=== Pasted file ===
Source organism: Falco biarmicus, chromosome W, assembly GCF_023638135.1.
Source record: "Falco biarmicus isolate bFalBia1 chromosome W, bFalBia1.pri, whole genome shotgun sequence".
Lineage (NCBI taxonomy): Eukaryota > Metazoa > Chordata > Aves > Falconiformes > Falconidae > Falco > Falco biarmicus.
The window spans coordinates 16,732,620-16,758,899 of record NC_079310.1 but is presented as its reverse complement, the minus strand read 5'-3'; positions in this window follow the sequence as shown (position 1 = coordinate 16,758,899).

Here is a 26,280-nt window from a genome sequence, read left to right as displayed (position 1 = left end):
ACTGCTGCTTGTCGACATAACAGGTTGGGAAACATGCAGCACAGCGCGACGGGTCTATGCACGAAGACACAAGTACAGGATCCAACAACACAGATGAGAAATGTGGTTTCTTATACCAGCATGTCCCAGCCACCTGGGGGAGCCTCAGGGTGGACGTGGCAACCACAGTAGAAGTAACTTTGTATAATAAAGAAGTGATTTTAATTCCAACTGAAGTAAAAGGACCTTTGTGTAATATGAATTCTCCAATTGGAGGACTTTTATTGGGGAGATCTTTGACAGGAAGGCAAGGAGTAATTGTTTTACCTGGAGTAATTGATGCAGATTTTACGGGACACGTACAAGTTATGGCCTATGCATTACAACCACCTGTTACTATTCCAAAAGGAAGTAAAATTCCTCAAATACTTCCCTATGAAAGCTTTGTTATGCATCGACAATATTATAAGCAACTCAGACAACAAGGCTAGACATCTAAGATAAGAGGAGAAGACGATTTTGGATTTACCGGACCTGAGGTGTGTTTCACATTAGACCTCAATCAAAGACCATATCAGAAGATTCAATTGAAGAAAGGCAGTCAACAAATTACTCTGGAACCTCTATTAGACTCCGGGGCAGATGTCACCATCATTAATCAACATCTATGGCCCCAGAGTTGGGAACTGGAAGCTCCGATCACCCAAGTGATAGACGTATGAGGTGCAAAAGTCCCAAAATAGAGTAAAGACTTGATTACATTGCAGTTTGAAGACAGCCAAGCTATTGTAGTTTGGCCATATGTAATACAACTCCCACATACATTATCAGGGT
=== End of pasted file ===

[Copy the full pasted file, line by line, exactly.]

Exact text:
Source organism: Falco biarmicus, chromosome W, assembly GCF_023638135.1.
Source record: "Falco biarmicus isolate bFalBia1 chromosome W, bFalBia1.pri, whole genome shotgun sequence".
Lineage (NCBI taxonomy): Eukaryota > Metazoa > Chordata > Aves > Falconiformes > Falconidae > Falco > Falco biarmicus.
The window spans coordinates 16,732,620-16,758,899 of record NC_079310.1 but is presented as its reverse complement, the minus strand read 5'-3'; positions in this window follow the sequence as shown (position 1 = coordinate 16,758,899).

Here is a 26,280-nt window from a genome sequence, read left to right as displayed (position 1 = left end):
ACTGCTGCTTGTCGACATAACAGGTTGGGAAACATGCAGCACAGCGCGACGGGTCTATGCACGAAGACACAAGTACAGGATCCAACAACACAGATGAGAAATGTGGTTTCTTATACCAGCATGTCCCAGCCACCTGGGGGAGCCTCAGGGTGGACGTGGCAACCACAGTAGAAGTAACTTTGTATAATAAAGAAGTGATTTTAATTCCAACTGAAGTAAAAGGACCTTTGTGTAATATGAATTCTCCAATTGGAGGACTTTTATTGGGGAGATCTTTGACAGGAAGGCAAGGAGTAATTGTTTTACCTGGAGTAATTGATGCAGATTTTACGGGACACGTACAAGTTATGGCCTATGCATTACAACCACCTGTTACTATTCCAAAAGGAAGTAAAATTCCTCAAATACTTCCCTATGAAAGCTTTGTTATGCATCGACAATATTATAAGCAACTCAGACAACAAGGCTAGACATCTAAGATAAGAGGAGAAGACGATTTTGGATTTACCGGACCTGAGGTGTGTTTCACATTAGACCTCAATCAAAGACCATATCAGAAGATTCAATTGAAGAAAGGCAGTCAACAAATTACTCTGGAACCTCTATTAGACTCCGGGGCAGATGTCACCATCATTAATCAACATCTATGGCCCCAGAGTTGGGAACTGGAAGCTCCGATCACCCAAGTGATAGACGTATGAGGTGCAAAAGTCCCAAAATAGAGTAAAGACTTGATTACATTGCAGTTTGAAGACAGCCAAGCTATTGTAGTTTGGCCATATGTAATACAACTCCCACATACATTATCAGGGT